Brown has three big problems. He’s a Republican in a state that’s definitely not, he will be on the ballot with an incumbent Democratic president whose presence will substantially increase turnout from Brown’s January 2010 special election victory, and he’s a top Democratic target this election cycle. That means the party and its allies will be willing to spend significant sums of money on an effort to unseat him.
But Brown also has some serious advantages 16 months out: He’s a likable incumbent who has maintained his popularity, he has carefully crafted a relatively moderate course during his tenure in the Senate, a top-tier opponent has yet to emerge, and he had $9.6 million in cash on hand at the end of June. The contours of this race, which remains a true tossup, have yet to be fully revealed.
The reason for that is Democrats have yet to coalesce behind a candidate. Brown’s declared Democratic opponents (there are seven) include Newton Mayor Setti Warren, City Year co-founder Alan Khazei, activist Bob Massie and state Rep. Tom Conroy.
Khazei, who lost the 2010 primary to Martha Coakley, raised $933,000. But that figure paled in comparison to the more than $2 million that Brown raked in during the second quarter.
Brown won his seat in part because national Democrats were unprepared, and Coakley was not running a strong statewide campaign. The party won’t be caught off guard this time around, which is one reason leaders are looking to Harvard University law professor Elizabeth Warren as a possible contender. Warren has met with top Democrats and many leaders of the Bay State delegation, and she even had a phone chat with Democratic Senatorial Campaign Committee Chairwoman Patty Murray (Wash.).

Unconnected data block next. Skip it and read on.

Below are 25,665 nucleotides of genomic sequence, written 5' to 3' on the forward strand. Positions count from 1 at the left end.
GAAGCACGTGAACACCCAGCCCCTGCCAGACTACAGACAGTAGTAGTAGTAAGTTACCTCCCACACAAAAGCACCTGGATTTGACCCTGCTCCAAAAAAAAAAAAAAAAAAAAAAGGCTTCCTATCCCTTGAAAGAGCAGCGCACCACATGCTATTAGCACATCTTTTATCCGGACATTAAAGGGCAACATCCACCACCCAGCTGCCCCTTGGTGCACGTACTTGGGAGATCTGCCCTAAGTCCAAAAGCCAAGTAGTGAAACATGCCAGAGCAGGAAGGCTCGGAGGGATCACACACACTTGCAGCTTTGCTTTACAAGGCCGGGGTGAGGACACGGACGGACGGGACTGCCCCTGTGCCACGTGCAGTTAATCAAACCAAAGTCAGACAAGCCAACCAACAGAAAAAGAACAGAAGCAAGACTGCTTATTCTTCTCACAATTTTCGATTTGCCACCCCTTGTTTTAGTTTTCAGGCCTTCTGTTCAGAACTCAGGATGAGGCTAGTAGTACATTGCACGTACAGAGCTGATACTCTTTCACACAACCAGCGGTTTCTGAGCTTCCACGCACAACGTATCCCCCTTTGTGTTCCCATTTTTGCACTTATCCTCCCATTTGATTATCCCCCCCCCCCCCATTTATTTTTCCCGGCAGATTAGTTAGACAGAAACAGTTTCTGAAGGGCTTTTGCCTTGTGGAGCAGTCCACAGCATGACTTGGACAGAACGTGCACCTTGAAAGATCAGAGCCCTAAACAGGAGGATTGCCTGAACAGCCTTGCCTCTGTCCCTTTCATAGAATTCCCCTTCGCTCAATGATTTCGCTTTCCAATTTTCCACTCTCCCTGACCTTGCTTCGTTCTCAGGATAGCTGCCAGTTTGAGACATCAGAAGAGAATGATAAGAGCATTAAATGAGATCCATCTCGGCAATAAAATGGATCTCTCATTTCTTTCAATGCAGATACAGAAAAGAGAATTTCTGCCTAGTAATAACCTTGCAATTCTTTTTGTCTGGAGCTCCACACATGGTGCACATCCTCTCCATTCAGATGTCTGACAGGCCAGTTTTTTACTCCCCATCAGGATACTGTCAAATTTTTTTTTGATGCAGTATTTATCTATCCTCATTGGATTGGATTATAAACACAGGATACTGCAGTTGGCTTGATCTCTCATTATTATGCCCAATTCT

Now that Warren won’t be permanently named to lead the new watchdog organization that she helped start, the Consumer Financial Protection Bureau, expect more public pressure from Democrats who want her to jump into the primary. Liberals like Warren, and she has national name recognition thanks in part to her frequent television appearances, including as a guest on “The Daily Show.”
Should Warren get in, the dynamics of the race will change, but it won’t be a lock for Democrats by any means.
Given the uphill battle that she faces and her missteps earlier this year, McCaskill actually appears to be in pretty good shape 16 months before voters in the Show-Me State decide whether to send her back to Washington, D.C., for a second term.
You would think McCaskill would be in more trouble because the state has been trending Republican and she only narrowly won in 2006. Republicans have made her one of their top targets, and she did not do herself any favors by billing taxpayers for nonofficial travel on her private plane. But over the past few months, McCaskill paid off hundreds of thousands of dollars in back taxes on that plane and vowed to sell it.
McCaskill’s two declared GOP opponents, Rep. Todd Akin and former state Treasurer Sarah Steelman, have had their share of early problems. Akin, who announced his Senate bid in May, recently told a conservative radio program, “At the heart of liberalism really is a hatred for God,” a remark he was forced to clarify. He raised just more than half a million dollars in the second quarter.